I think you are installing a MOISTURE BARRIER, which should go on the WET SIDE of the wall. The moisture barrier is there to protect all the insulation against any moisture (or water) in the box.
I wouldn’t install a double moisture barrier (inside & out), as that would trap moisture (between layers) within the insulation.
The reflective side of the insulation (or a reflective “radiant” insulation) should be on the warm out-side. I wouldn’t bother with the “radiant” reflective shield.
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Old 19-04-2005, 19:55   #3
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New Box

"Should I put a vapor barrier between the 2" layers?"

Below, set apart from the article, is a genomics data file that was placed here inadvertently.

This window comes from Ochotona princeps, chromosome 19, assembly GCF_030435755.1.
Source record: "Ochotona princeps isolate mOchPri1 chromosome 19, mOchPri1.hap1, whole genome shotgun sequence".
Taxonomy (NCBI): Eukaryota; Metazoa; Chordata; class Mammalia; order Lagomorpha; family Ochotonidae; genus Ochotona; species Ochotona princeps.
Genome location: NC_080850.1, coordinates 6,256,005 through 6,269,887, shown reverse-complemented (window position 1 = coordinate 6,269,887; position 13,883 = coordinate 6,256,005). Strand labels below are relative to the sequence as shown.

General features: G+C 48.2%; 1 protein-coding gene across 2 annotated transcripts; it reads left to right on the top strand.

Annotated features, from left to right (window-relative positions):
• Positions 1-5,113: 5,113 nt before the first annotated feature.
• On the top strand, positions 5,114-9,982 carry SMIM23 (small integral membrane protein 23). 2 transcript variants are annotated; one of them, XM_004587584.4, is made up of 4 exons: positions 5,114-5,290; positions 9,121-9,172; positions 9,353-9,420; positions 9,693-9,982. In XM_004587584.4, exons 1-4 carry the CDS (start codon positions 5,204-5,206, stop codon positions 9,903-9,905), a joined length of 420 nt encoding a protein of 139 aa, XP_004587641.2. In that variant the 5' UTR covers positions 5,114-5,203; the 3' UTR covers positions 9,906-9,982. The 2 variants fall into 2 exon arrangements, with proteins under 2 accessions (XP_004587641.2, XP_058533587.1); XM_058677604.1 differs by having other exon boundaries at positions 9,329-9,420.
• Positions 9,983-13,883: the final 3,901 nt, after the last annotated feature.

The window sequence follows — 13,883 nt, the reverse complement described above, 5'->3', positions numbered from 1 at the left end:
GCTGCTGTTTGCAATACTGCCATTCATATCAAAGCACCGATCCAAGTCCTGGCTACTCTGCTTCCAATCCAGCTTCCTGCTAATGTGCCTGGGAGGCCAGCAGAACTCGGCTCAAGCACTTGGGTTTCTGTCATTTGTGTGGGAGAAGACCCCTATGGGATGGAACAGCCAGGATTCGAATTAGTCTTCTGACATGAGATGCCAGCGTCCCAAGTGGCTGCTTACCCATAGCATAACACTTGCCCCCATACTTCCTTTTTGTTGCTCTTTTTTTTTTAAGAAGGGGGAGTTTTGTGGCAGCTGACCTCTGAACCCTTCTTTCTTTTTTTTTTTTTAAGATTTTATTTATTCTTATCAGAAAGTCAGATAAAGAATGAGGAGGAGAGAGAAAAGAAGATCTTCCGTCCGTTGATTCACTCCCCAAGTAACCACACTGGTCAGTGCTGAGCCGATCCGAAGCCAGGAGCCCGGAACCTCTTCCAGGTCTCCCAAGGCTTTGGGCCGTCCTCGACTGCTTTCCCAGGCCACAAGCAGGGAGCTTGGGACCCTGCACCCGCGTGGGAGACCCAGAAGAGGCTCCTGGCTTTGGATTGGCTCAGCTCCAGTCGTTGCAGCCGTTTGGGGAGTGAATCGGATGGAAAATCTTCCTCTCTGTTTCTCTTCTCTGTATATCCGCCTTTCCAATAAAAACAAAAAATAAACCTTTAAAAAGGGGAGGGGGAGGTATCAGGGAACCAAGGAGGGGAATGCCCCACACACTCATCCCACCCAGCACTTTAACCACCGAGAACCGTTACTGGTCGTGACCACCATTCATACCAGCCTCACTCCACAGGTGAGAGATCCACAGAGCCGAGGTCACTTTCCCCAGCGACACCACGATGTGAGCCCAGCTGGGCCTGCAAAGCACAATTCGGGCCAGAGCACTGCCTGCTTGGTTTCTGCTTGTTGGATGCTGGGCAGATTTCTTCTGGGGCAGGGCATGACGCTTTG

No. Having a vapor barrier between will lead to "sweating" (moisture build-up) and reduce the insulation's effectiveness.

"Should I use a vapor barrier on the outside of the fiberglass, the inside of the fiberglass, or both?"
You always want insulation to breath. Put your vapor barrier on the inside only.

Roger
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Old 19-04-2005, 20:49   #4
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And to add to the excellent replies. Don't use Fibre Batts. If they ever get wet, they are useless. They don't dry out well. That's if I understand the terms the same as we use them here in NZ.
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Old 20-04-2005, 04:18   #5
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Thanks all!

So I gues it will line up this way.

1. Inner box liner
2. 4" extruded polyurethane (r28)
3. 6 mil Moisture barier
4. fiberglass outer box liner
5. 4-6" Fiberglass batting - reflective layer next to fiberglass outer box. (r19)